In May of 2017 my mother was 97 and I took her to vote in the French elections in a school gymnasium in Mamaroneck, NY.
She hadn’t joined me the last time I’d come here to vote. For some reason she believed she wasn’t registered. I didn’t think that was correct but knowing the French Consulate, it could have been true. The French consulate, before it was computerized, was chaotic and any visit was excruciating. So much so that we did everything to avoid going.
My last time was to renew my passport. Everything was going smoothly, so I decided to ask if I could register my wedding. Of course, I was told, we can do it right now. The woman helping me began clicking her computer keys and reading. "Madame Chong," she announced, looking up at me, "your wedding is already registered."
“Non, non,” I exclaimed. “I’ve divorced and remarried.”
She looked troubled. “Non, Madame, according to our records, you are not.”
I silently reminded myself that everything was now computerized so I shouldn’t panic. "Okay," I said, “can I register my divorce and new marriage?”
“Mais oui, Madame,” she answered and proceeded to list documents I would have to provide. "You will need the yellow copy of this document, the blue copy of this other one." She listed more documents than I thought even existed to register my divorce.
“Where will I find these documents?” I asked.
“At the courthouse where your divorce was registered,” she replied. "You will need . . ." And she proceeded to list all the documents I would need to register my new marriage, but she emphasized this can only happen after your divorce has been properly recorded. "One more thing," she continued. "You will need to have everything translated. We only accept translations from these companies" And she printed out a page with the names of five approved translators.
The smile on my face had long disappeared and I thought maybe I don’t really need to register my wedding in France. To this day, I still haven’t—to my current husband’s dismay. I explain that I’ll have to take a week off work just to get the necessary documents and at that point there is no guarantee I’ll have the right ones and I might have to take another week off to try and get it right.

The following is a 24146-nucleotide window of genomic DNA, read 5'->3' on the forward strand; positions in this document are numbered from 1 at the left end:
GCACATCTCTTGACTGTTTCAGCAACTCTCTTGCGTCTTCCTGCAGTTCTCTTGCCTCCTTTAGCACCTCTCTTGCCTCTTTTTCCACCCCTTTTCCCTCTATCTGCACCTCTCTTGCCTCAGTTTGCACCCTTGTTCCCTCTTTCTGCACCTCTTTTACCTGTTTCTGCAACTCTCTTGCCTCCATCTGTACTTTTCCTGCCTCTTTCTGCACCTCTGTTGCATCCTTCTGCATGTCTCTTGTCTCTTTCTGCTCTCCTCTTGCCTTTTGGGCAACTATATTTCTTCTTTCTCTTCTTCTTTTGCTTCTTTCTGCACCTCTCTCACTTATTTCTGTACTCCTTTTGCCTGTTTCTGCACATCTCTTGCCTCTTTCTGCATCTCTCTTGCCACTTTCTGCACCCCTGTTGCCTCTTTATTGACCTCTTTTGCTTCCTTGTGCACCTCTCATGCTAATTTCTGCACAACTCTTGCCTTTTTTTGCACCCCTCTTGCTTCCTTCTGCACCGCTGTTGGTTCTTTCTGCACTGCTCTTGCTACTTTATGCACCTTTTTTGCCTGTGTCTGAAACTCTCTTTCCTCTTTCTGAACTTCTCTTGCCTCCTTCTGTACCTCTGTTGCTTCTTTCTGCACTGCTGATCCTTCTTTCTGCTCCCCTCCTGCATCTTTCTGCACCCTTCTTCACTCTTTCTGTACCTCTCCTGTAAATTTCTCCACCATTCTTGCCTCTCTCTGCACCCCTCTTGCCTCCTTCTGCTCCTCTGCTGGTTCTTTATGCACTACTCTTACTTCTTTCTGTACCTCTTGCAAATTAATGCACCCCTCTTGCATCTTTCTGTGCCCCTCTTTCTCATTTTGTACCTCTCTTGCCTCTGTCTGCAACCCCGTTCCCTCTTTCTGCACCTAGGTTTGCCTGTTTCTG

The last time I had voted in the French election, I'd also inquired whether my mother was registered. I gave them her married name, the only name I’ve known her by.
“Non, Madame. There is no record of that name in our registry."
I asked what she needed to do to register. As the clerk started to explain, he asked if I had given him her maiden name. I hadn’t. I suddenly remembered that in France you never lose your maiden name; that is the name on all your legal documents. Providing my mother's maiden name quickly proved that she was registered to vote.
Taking my mother to vote in 2017 was important. She had never voted and I knew this would probably be her last opportunity.
Entering the gym was like stepping into a room in France. French was the spoken language and we were welcomed and shown where to register. Everything went smoothly and within a few minutes my mother was taking an envelope and the two pieces of paper with names of each candidate. We were then pointed to the curtained area to privately select the name of the candidate of our choice and place it into the envelope, while discarding the other into garbage can, already half full with names. From there we moved to a table where a large acrylic box was waiting. My mother went first. They found her name, asked her to sign, and then lifted the covering over the slot in the center of the acrylic box. My mother was told to drop her envelope into the slot. As she did, the woman called out, “Elle a voter” She has voted. She had finally taken her first vote to support a government she believed in.
As we walked out, I noticed a tear in her eye. "Thank you," she said to me. "I had no idea how important that would be for me." She was moved. The right to vote isn’t frivolous; it is a right we all have as citizens.
Back in the car, my mother leaned over to me and said, “France is really a wonderful country,” as if we had just been there. And in a way, she was right; we had just been there.
I was glad I had the privilege to give my mother this extraordinary experience.
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